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Program Information

Development of a Compton Camera for Online Range Monitoring of Laser-Accelerated Proton Beams


K Parodi

P Thirolf1, S Aldawood1,2, C Lang1, K Parodi1*, (1) Ludwig-Maximilians-Univ. Muenchen, Garching, Germany, (2) King Saud University, Riyadh, Saudi Arabia

SU-E-I-80 Sunday 3:00PM - 6:00PM Room: Exhibit Hall

Purpose:
Development of a versatile detector system primarily designed for online range monitoring of proton beams generated via the novel technique of particle acceleration from high-power, short-pulse lasers to be used in bio-medical applications.

Methods:
While so far mostly offline diagnostics tools are used in this context, we aim at developing a technique based on the position-sensitive detection of prompt gamma rays emitted from nuclear reactions between the proton beam and the biological sample. For this purpose, we develop a Compton camera capable to track not only the Compton scattered primary photon, but also the secondary Compton electron.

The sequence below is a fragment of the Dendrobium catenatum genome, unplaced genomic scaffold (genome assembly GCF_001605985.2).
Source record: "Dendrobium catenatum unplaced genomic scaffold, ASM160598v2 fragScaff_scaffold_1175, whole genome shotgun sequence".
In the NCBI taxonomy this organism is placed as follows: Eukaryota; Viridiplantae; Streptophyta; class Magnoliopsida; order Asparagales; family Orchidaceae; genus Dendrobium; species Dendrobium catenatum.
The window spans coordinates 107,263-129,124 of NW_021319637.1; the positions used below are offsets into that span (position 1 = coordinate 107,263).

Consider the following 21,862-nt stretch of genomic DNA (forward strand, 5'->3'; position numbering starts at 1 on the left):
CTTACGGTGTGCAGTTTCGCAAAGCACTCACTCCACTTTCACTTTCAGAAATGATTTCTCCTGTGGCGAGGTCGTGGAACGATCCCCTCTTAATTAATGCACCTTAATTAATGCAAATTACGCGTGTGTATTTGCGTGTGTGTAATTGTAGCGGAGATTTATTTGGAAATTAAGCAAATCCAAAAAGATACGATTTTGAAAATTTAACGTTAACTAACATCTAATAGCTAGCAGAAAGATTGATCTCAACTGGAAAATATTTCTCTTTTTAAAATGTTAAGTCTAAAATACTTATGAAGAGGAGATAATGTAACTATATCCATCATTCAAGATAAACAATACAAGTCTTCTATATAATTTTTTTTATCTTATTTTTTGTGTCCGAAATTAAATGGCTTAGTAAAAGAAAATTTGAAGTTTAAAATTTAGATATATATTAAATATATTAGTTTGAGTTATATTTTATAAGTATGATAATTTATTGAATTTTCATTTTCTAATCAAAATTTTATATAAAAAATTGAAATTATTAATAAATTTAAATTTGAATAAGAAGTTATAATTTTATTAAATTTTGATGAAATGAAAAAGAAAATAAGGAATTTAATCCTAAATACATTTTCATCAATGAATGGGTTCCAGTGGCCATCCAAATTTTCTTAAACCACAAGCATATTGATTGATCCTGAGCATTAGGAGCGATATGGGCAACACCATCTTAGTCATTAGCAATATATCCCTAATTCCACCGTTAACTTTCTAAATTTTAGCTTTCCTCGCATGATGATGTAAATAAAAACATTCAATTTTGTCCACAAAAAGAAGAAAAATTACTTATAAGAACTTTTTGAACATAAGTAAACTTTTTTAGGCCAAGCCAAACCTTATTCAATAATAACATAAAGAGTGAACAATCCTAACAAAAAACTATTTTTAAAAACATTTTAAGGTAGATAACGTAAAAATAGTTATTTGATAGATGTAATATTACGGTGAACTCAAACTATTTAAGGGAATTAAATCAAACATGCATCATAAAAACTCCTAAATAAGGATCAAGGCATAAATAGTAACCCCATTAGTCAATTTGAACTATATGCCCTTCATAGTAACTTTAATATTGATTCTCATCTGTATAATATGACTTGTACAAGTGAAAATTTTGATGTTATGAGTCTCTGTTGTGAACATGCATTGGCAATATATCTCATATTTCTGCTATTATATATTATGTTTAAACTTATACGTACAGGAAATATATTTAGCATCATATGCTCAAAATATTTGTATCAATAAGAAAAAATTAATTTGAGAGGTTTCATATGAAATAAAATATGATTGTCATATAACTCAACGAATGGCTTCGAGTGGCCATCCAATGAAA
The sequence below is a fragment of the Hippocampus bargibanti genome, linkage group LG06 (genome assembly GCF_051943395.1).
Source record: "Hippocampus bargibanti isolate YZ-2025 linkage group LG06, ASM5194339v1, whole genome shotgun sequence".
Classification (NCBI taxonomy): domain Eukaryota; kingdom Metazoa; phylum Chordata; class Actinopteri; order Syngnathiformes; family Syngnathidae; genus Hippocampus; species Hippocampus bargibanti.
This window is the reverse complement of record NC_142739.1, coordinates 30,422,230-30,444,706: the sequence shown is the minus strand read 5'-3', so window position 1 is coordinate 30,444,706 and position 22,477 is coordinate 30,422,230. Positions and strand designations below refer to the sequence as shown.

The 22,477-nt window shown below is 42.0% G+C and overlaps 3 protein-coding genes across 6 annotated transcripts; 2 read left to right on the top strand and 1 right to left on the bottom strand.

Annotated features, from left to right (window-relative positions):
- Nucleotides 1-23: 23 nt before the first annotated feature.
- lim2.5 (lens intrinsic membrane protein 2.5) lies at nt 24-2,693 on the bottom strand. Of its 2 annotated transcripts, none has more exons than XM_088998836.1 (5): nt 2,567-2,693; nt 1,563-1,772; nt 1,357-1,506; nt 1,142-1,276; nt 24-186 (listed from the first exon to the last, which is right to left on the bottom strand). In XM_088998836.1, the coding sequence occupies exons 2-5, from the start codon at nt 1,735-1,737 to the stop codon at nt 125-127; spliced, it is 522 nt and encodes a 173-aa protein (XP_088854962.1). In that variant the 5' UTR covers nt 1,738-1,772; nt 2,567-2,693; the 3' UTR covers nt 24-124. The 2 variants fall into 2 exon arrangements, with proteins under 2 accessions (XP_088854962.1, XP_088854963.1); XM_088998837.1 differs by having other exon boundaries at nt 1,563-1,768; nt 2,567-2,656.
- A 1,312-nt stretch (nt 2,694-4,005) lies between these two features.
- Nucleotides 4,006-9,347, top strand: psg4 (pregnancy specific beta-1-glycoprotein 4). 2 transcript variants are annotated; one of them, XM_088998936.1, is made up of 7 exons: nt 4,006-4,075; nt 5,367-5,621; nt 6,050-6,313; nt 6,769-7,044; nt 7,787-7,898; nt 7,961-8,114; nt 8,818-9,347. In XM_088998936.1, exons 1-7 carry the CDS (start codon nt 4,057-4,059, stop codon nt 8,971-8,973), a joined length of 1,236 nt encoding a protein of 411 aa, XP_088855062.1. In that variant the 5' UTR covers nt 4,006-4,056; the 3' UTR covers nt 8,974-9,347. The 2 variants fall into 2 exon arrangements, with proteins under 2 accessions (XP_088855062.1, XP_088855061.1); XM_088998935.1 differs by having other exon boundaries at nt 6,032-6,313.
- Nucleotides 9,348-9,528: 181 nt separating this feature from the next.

Results:
Extensive simulation studies resulted in an optimized design of the Compton camera based on a LaBr₃(Ce) scintillation crystal (50x50x30 mm³ block crystal, read out by a multi-anode PMT) acting as absorber, preceded by a stack of 6 double-sided silicon strip detectors as scatterers (500 μm thick, 128 strips/side, pitch 390 μm). From the design simulations an angular resolution of <= 2⁰ (at 2-6 MeV) and a source image reconstruction efficiency of 10⁻³ -10⁻³ (at 1-5 MeV) can be expected. The LaBr₃ crystal has been characterized with laboratory sources, resulting in a time resolution of 540 ps and a position-dependent energy resolution (best in the central region). Using a collimated source the point-spread function was determined from the pixelated light distribution, yield a (preliminary and by software optimization improving) spatial resolution of < 3mm.

Conclusion:
The Compton camera based approach for prompt-γ detection from nuclear interactions of therapeutic ion beams offers very promising perspectives for online range monitoring. An arrangement of several camera modules could even be used in a γ-PET mode to additionally detect delayed annihilation radiation from positron emitters in the irradiation interrupts (with improved performance in the presence of an additional third (prompt) γ (as e.g. in ¹⁰C, ¹⁴O).

Funding Support, Disclosures, and Conflict of Interest: Funding support via German Science Foundation: DFG Cluster of Excellence MAP (Munich Centre for Advanced Photonics)

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